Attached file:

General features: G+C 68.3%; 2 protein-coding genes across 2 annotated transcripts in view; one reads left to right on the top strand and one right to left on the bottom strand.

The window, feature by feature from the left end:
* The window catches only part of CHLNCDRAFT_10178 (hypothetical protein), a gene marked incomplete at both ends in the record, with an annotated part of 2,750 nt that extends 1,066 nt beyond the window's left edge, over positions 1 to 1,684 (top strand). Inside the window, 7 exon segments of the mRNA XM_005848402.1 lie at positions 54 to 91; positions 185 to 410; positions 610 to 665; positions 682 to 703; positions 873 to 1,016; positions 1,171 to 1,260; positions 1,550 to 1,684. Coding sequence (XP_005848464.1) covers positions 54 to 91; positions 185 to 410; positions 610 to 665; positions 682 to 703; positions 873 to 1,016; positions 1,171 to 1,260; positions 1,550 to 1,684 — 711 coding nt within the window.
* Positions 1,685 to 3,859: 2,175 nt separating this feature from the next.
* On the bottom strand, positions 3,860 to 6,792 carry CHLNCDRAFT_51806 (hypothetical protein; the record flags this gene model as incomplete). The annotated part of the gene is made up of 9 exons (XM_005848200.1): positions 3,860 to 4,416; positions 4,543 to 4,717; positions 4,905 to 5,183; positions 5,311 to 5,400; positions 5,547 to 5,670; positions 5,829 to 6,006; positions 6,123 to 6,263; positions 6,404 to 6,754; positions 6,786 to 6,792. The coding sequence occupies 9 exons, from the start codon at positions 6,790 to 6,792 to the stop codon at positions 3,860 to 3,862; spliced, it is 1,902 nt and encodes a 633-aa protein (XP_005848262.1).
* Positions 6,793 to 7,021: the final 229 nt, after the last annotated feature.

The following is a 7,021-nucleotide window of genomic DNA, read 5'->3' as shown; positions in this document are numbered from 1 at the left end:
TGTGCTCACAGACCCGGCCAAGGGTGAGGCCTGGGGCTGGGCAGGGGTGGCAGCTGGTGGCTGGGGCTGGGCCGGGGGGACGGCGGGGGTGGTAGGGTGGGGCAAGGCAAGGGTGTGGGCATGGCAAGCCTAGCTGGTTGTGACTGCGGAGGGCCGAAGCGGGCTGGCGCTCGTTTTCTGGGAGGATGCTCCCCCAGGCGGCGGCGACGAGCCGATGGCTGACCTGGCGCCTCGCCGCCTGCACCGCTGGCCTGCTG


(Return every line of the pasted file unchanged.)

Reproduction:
General features: G+C 68.3%; 2 protein-coding genes across 2 annotated transcripts in view; one reads left to right on the top strand and one right to left on the bottom strand.

The window, feature by feature from the left end:
* The window catches only part of CHLNCDRAFT_10178 (hypothetical protein), a gene marked incomplete at both ends in the record, with an annotated part of 2,750 nt that extends 1,066 nt beyond the window's left edge, over positions 1 to 1,684 (top strand). Inside the window, 7 exon segments of the mRNA XM_005848402.1 lie at positions 54 to 91; positions 185 to 410; positions 610 to 665; positions 682 to 703; positions 873 to 1,016; positions 1,171 to 1,260; positions 1,550 to 1,684. Coding sequence (XP_005848464.1) covers positions 54 to 91; positions 185 to 410; positions 610 to 665; positions 682 to 703; positions 873 to 1,016; positions 1,171 to 1,260; positions 1,550 to 1,684 — 711 coding nt within the window.
* Positions 1,685 to 3,859: 2,175 nt separating this feature from the next.
* On the bottom strand, positions 3,860 to 6,792 carry CHLNCDRAFT_51806 (hypothetical protein; the record flags this gene model as incomplete). The annotated part of the gene is made up of 9 exons (XM_005848200.1): positions 3,860 to 4,416; positions 4,543 to 4,717; positions 4,905 to 5,183; positions 5,311 to 5,400; positions 5,547 to 5,670; positions 5,829 to 6,006; positions 6,123 to 6,263; positions 6,404 to 6,754; positions 6,786 to 6,792. The coding sequence occupies 9 exons, from the start codon at positions 6,790 to 6,792 to the stop codon at positions 3,860 to 3,862; spliced, it is 1,902 nt and encodes a 633-aa protein (XP_005848262.1).
* Positions 6,793 to 7,021: the final 229 nt, after the last annotated feature.

The following is a 7,021-nucleotide window of genomic DNA, read 5'->3' as shown; positions in this document are numbered from 1 at the left end:
TGTGCTCACAGACCCGGCCAAGGGTGAGGCCTGGGGCTGGGCAGGGGTGGCAGCTGGTGGCTGGGGCTGGGCCGGGGGGACGGCGGGGGTGGTAGGGTGGGGCAAGGCAAGGGTGTGGGCATGGCAAGCCTAGCTGGTTGTGACTGCGGAGGGCCGAAGCGGGCTGGCGCTCGTTTTCTGGGAGGATGCTCCCCCAGGCGGCGGCGACGAGCCGATGGCTGACCTGGCGCCTCGCCGCCTGCACCGCTGGCCTGCTG